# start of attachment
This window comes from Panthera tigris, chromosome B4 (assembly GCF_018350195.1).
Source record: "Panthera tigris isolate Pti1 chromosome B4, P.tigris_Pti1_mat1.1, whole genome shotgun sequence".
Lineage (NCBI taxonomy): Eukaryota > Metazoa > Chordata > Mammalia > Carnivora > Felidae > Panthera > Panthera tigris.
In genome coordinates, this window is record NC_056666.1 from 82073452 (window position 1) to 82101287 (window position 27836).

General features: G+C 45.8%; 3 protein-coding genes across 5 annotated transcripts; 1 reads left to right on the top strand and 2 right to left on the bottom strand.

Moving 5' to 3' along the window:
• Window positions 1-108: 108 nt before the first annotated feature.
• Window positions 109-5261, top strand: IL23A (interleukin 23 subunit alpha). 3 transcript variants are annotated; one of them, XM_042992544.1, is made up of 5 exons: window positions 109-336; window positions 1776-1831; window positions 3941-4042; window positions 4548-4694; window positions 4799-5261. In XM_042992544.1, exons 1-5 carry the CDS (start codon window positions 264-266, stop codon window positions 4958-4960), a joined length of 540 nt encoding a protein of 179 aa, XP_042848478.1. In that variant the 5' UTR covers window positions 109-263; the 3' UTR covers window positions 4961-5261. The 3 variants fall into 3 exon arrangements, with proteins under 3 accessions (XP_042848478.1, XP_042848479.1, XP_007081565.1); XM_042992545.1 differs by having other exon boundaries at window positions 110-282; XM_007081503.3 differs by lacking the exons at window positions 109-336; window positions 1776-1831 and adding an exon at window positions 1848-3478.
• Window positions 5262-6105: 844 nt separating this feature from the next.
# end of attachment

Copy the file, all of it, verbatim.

This window comes from Panthera tigris, chromosome B4 (assembly GCF_018350195.1).
Source record: "Panthera tigris isolate Pti1 chromosome B4, P.tigris_Pti1_mat1.1, whole genome shotgun sequence".
Lineage (NCBI taxonomy): Eukaryota > Metazoa > Chordata > Mammalia > Carnivora > Felidae > Panthera > Panthera tigris.
In genome coordinates, this window is record NC_056666.1 from 82073452 (window position 1) to 82101287 (window position 27836).

General features: G+C 45.8%; 3 protein-coding genes across 5 annotated transcripts; 1 reads left to right on the top strand and 2 right to left on the bottom strand.

Moving 5' to 3' along the window:
• Window positions 1-108: 108 nt before the first annotated feature.
• Window positions 109-5261, top strand: IL23A (interleukin 23 subunit alpha). 3 transcript variants are annotated; one of them, XM_042992544.1, is made up of 5 exons: window positions 109-336; window positions 1776-1831; window positions 3941-4042; window positions 4548-4694; window positions 4799-5261. In XM_042992544.1, exons 1-5 carry the CDS (start codon window positions 264-266, stop codon window positions 4958-4960), a joined length of 540 nt encoding a protein of 179 aa, XP_042848478.1. In that variant the 5' UTR covers window positions 109-263; the 3' UTR covers window positions 4961-5261. The 3 variants fall into 3 exon arrangements, with proteins under 3 accessions (XP_042848478.1, XP_042848479.1, XP_007081565.1); XM_042992545.1 differs by having other exon boundaries at window positions 110-282; XM_007081503.3 differs by lacking the exons at window positions 109-336; window positions 1776-1831 and adding an exon at window positions 1848-3478.
• Window positions 5262-6105: 844 nt separating this feature from the next.